Pager vs Paler - What's the difference?

pager | paler |


As a noun pager

is a device for receiving alpha-numeric messages.

As a verb paler is

(label) to speak.

pager

English

Noun

(en noun)
  • A device for receiving alpha-numeric messages
  • A computer program running in a text terminal, used to view (but not modify) the contents of a text file moving down the file one line or one screen at a time.
  • Anagrams

    * * * ----

    paler

    English

    Adjective

    (head)
  • (pale)
  • Anagrams

    * * * ----

    pale

    English

    Etymology 1

    From (etyl), from (etyl) pale, from (etyl) .

    Adjective

    (er)
  • Light in color.
  • :
  • *
  • *:“Heavens!” exclaimed Nina, “the blue-stocking and the fogy!—and yours are'' pale blue, Eileen!—you’re about as self-conscious as Drina—slumping there with your hair tumbling ''à la Mérode! Oh, it's very picturesque, of course, but a straight spine and good grooming is better.”
  • (lb) Having a pallor (a light color, especially due to sickness, shock, fright etc.).
  • :
  • *{{quote-book, year=1963, author=(Margery Allingham), title=(The China Governess)
  • , chapter=5 citation , passage=Mr. Campion appeared suitably impressed and she warmed to him. He was very easy to talk to with those long clown lines in his pale face, a natural goon, born rather too early she suspected.}}

    Verb

    (pal)
  • To turn pale; to lose colour.
  • * Elizabeth Browning
  • Apt to pale at a trodden worm.
  • To become insignificant.
  • 2006' New York Times ''Its financing '''pales next to the tens of billions that the Bill and Melinda Gates Foundation will have at its disposal, ...
  • * 12 July 2012 , Sam Adams, AV Club Ice Age: Continental Drift
  • The matter of whether the world needs a fourth Ice Age movie pales beside the question of why there were three before it, but Continental Drift feels less like an extension of a theatrical franchise than an episode of a middling TV cartoon, lolling around on territory that’s already been settled.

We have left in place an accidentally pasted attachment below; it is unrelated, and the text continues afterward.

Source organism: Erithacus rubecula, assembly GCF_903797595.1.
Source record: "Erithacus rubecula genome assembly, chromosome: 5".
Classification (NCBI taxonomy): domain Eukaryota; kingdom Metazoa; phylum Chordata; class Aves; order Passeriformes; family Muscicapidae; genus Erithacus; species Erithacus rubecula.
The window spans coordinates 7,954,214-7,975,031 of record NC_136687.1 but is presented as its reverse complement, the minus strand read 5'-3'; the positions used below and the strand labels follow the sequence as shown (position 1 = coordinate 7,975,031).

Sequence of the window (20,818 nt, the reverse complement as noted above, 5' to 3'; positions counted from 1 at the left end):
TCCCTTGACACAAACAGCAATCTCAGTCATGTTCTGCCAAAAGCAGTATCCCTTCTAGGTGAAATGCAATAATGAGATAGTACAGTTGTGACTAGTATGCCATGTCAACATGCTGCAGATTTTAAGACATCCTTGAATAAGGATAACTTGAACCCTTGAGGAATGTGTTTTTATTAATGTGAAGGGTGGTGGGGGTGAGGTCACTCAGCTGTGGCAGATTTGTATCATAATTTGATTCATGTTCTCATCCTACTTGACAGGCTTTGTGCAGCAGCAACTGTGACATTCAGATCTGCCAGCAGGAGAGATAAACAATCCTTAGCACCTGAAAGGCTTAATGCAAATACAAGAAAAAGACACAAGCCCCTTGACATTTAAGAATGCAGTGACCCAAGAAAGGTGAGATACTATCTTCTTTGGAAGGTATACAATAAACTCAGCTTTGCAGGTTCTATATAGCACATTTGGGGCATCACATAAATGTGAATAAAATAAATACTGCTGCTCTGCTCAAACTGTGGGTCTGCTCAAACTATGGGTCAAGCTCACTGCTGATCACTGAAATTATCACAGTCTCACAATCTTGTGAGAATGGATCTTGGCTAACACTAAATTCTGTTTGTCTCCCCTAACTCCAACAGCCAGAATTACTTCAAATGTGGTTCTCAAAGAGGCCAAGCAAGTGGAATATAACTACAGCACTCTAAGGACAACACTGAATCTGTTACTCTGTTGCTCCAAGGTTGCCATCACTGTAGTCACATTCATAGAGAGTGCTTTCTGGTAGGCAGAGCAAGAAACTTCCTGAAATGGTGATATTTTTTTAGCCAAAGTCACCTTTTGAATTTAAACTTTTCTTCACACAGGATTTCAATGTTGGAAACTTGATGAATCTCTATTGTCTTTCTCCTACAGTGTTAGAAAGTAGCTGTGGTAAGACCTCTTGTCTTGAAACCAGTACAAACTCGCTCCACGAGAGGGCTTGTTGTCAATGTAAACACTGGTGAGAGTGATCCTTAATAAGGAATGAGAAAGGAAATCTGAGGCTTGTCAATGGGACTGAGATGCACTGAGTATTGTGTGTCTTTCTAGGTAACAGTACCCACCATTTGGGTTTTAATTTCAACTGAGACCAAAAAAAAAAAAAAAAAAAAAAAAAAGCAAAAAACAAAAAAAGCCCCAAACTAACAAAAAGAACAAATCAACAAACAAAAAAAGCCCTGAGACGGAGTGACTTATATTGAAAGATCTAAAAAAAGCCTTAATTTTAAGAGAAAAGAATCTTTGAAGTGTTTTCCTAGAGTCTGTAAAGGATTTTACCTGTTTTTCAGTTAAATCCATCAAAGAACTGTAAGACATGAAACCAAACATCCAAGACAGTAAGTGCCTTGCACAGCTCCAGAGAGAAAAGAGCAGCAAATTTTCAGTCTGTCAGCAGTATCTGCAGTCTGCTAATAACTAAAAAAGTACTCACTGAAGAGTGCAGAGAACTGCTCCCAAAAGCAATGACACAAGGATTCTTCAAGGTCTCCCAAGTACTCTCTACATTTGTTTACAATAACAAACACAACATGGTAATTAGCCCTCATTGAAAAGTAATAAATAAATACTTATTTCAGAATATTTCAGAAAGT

• To make pale; to diminish the brightness of.
  • * Shakespeare
  • The glowworm shows the matin to be near, / And gins to pale his uneffectual fire.
    Derived terms
    * pale in comparison

    Noun

  • (obsolete) Paleness; pallor.
  • (Shakespeare)

    Etymology 2

    From (etyl), from (etyl) pal, from (etyl) .

    Noun

    (en noun)
  • A wooden stake; a picket.
  • * Mortimer
  • Deer creep through when a pale tumbles down.
  • (archaic) Fence made from wooden stake; palisade.
  • * 1615 , Ralph Hamor, A True Discourse of the Present State of Virginia , Richmond 1957, p. 13:
  • Fourthly, they shall not vpon any occasion whatsoeuer breake downe any of our pales , or come into any of our Townes or forts by any other waies, issues or ports then ordinary [...].
  • (by extension) Limits, bounds (especially before of).
  • * Milton
  • to walk the studious cloister's pale
  • * 1900 , :
  • Men so situated, beyond the pale of the honor and the law, are not to be trusted.
  • * 1919 , B. G. Jefferis and J. L. Nichols, :
  • All things considered, we advise the male reader to keep his desires in check till he is at least twenty-five, and the female not to enter the pale of wedlock until she has attained the age of twenty.
  • The bounds of morality, good behaviour or judgment in civilized company, in the phrase beyond the pale .
  • (heraldiccharge) A vertical band down the middle of a shield.
  • (archaic) A territory or defensive area within a specific boundary or under a given jurisdiction.
  • # (historical) The parts of Ireland under English jurisdiction.
  • # (historical) The territory around (Calais) under English control (from the 14th to 16th centuries).
  • #* 2009 , (Hilary Mantel), Wolf Hall , Fourth Estate 2010, p. 402:
  • He knows the fortifications – crumbling – and beyond the city walls the lands of the Pale , its woods, villages and marshes, its sluices, dykes and canals.
  • #* 2011 , Thomas Penn, Winter King , Penguin 2012, p. 73:
  • A low-lying, marshy enclave stretching eighteen miles along the coast and pushing some eight to ten miles inland, the Pale of Calais nestled between French Picardy to the west and, to the east, the imperial-dominated territories of Flanders.
  • # (historical) A portion of Russia in which Jews were permitted to live.
  • (archaic) The jurisdiction (territorial or otherwise) of an authority.
  • A cheese scoop.
  • (Simmonds)
  • A shore for bracing a timber before it is fastened.
  • (Spencer)

    Verb

    (pal)
  • To enclose with pales, or as if with pales; to encircle or encompass; to fence off.
  • [Your isle, which stands] ribbed and paled in / With rocks unscalable and roaring waters. — Shakespeare.

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